Thursday, December 23, 2010

The Snow Queen

illustration by Miss Clara for La Reine des glaces Hans Christian Andersen, ed. Gautier-Languereau

Andersen, Hans Christian. Hans Andersen's Fairy Tales. Milo Winter, illustrator. Valdemar Paulsen, translator. Chicago: Rand McNally & Company, [c1916].

The Snow Queen by Debra McFarlane
The Pink Fairy Book
etching with aquatint

Art direction by Marcel Wanders and photography by Nicole Marnati. (via)

Illustration by Edmund Dulac for The Snow Queen By Hans Christian Andersen

You can read an annotated version of the Snow Queen Fairytale on Sur La Lune Fairytales. I watched Black Swan recently, which made me wonder about why the Snow Queen is depicted with geese (not swans?). Perhaps it was the deceptive mirrors which reminded me of the Snow Queen. I was thinking about her connection to the White Queen in C.S. Lewis' The Lion, the Witch and the Wardrobe. The White Queen, who has a wintry realm (as the Snow Queen), also drives a sleigh and kidnaps a boy. In the Narnia books, she is later revealed as a descendant of Adam's first wife Lilith, made from earth like him, rather than a rib. Lilith claimed to be his equal and refused to submit to him. She appears in Jewish mythology. Her history is messy (from ancient Sumeria, through the Pre-Rafealites, wiccans, to modern feminist theory), debated and beyond my ken. Some claim her to be a daimon, succubus, a night spirit, screech owl or a conversely subverted mother goddess. C.S. Lewis' Lilith is half-djinn half-giantess. Like Lilith, the White Queen is the first to rebel, which makes for a particularly interesting, if loaded villain.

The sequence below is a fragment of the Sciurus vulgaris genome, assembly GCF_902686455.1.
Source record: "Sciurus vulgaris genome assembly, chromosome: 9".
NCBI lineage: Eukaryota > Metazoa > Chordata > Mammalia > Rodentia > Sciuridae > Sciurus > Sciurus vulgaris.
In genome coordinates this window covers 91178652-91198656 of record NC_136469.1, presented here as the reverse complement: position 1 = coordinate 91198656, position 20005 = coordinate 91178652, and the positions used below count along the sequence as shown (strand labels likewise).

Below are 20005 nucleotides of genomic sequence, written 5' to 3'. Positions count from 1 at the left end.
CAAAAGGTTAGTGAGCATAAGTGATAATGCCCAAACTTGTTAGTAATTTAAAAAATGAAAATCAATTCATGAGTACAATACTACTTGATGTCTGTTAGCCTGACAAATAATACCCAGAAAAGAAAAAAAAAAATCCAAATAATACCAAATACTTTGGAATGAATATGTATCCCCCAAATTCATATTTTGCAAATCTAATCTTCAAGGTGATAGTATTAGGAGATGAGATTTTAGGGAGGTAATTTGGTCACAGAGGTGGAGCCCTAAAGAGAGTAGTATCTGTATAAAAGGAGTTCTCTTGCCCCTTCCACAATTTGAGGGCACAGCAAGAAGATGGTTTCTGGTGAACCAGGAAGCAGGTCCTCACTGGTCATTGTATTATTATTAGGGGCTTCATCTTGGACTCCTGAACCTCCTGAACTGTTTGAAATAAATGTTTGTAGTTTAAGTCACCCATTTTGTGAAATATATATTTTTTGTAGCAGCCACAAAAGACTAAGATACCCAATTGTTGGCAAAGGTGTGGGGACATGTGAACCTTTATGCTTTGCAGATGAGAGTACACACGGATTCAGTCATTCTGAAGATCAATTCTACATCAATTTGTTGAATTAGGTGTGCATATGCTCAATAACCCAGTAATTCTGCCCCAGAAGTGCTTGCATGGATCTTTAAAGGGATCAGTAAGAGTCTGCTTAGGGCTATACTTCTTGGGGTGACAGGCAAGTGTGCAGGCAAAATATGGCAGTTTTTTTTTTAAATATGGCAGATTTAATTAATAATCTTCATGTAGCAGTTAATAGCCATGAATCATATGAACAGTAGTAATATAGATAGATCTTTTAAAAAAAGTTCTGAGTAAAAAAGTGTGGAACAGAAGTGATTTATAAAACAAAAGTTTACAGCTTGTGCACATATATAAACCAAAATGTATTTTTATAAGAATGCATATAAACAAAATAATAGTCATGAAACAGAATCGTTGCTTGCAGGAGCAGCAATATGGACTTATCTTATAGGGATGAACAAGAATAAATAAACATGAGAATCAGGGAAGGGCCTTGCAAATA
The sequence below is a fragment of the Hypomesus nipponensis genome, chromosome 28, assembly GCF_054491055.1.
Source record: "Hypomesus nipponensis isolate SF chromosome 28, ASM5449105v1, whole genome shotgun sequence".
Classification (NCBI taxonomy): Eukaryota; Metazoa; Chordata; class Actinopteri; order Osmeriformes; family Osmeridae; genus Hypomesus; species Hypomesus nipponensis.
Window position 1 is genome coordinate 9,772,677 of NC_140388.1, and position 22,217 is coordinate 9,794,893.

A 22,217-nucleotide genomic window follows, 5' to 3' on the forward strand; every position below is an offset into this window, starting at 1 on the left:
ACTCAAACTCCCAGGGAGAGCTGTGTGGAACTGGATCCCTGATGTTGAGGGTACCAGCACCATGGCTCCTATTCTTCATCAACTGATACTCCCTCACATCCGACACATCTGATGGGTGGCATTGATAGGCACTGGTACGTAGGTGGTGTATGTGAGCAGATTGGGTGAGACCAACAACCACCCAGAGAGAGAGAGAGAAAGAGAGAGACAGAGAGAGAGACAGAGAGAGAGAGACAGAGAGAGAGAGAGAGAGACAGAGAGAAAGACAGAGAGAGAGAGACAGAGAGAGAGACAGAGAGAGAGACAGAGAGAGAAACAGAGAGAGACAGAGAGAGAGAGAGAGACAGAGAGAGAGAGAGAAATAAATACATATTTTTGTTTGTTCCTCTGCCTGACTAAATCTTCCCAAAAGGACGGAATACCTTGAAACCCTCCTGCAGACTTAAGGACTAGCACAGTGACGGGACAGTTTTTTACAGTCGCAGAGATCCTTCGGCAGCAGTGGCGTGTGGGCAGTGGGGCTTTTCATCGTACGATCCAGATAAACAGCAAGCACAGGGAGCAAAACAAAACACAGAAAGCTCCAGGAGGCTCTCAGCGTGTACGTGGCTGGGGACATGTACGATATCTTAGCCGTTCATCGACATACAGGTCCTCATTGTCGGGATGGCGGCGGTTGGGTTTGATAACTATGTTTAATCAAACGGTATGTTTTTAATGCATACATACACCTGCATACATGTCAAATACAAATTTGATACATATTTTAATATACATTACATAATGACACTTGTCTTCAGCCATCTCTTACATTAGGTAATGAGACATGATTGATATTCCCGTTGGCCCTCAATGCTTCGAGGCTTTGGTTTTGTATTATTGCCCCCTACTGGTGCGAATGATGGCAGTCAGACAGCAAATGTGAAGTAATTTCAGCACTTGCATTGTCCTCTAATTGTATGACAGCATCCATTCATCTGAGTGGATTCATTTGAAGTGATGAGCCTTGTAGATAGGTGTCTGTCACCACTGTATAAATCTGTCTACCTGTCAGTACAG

A young girl must travel to Svalbard (like The Snow Queen's Spitsbergen) to rescue a kidnapped boy, as in The Snow Queen, in The Golden Compass (or Northern Lights) by Philip Pullman. Incidentally, Pullman was no fan of the Narnia books. He lambastes him for sexism, racism, manipulative use of Christian imagery and rejection of sexuality (particularly in women like Susan, the adolescent who wants to grow up, but this ties clearly to Lilith as well). I read the entire Chronicles of Narnia seven times before the age of 12, and while I did think Lewis a good story teller - in fact, The Voyage of the Dawn Treader was what first inspired me to read in English - as I grew older I did think that some of Lewis' ideas and theology insidiously seeped into my subconscious while I was unaware. The idea of not allowing a young woman to mature, or to embrace her sexuality, brings us full circle back to Black Swan. I wonder if I would have been a different sort of young person had I read His Dark Materials, rather than The Chronicles of Narnia.

One of the things that does attract me to The Snow Queen, is that for once, a little girl rescues a little boy.


  1. Hello, great blog. I'm also a scientist turned artist and work with glass (I made a jellyfish chandelier once), so I loved your post about glass too, and your prints.
    Strangely, this week I've been reading The Snow Queen, I went to see Black Swan AND The Voyage of the Dawn Treader, and I had a conversation about the Golden Compass. You've brought all those things together in one post. I had the same thought about the similarities between the White Witch in the Narnia books & the Snow Queen. Pullman can too easily criticise CS Lewis for sexism, racism and overtly Christian imagery, because Pullman wrote his books in the 1990's and Lewis wrote his in the 1950's. In another 40 years, Pullman's attitudes will look equally dated. I'm off to check out your Mad Scientists of Etsy - can't resist!

  2. Hello, and thanks very much for your comment. I'm very interested in the cross-section of art and science and always glad to find people who have a passion for both. Jellyfish in particular make me want to learn to work with glass, and a jellyfish chadelier sounds perfectly apt.

    You make a very good point. Regardless of intentions, I'm sure that the cultural milieu will seep into any work of literature. Pullman complains that Lewis has imperialist attitudes, which could be argued about many works written at the same time and place. Though I do think Lewis a good story-teller, I can (now) see why Pullman might complain. It intrigues me to consider which ideas I might have absorbed unconsciously. It's also interesting to ponder what will look dated 40 years from now.



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